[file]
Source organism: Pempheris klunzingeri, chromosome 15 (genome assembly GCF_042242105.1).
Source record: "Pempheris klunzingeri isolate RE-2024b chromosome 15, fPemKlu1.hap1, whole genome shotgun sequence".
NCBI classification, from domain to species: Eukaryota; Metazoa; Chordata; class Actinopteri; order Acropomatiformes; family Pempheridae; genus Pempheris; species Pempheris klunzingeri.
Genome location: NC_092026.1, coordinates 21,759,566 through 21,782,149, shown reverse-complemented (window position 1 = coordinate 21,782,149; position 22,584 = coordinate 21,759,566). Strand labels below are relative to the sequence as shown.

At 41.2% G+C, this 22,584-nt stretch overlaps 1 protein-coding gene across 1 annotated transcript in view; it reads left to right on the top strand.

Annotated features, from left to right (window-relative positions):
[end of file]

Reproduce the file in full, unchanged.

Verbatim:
Source organism: Pempheris klunzingeri, chromosome 15 (genome assembly GCF_042242105.1).
Source record: "Pempheris klunzingeri isolate RE-2024b chromosome 15, fPemKlu1.hap1, whole genome shotgun sequence".
NCBI classification, from domain to species: Eukaryota; Metazoa; Chordata; class Actinopteri; order Acropomatiformes; family Pempheridae; genus Pempheris; species Pempheris klunzingeri.
Genome location: NC_092026.1, coordinates 21,759,566 through 21,782,149, shown reverse-complemented (window position 1 = coordinate 21,782,149; position 22,584 = coordinate 21,759,566). Strand labels below are relative to the sequence as shown.

At 41.2% G+C, this 22,584-nt stretch overlaps 1 protein-coding gene across 1 annotated transcript in view; it reads left to right on the top strand.

Annotated features, from left to right (window-relative positions):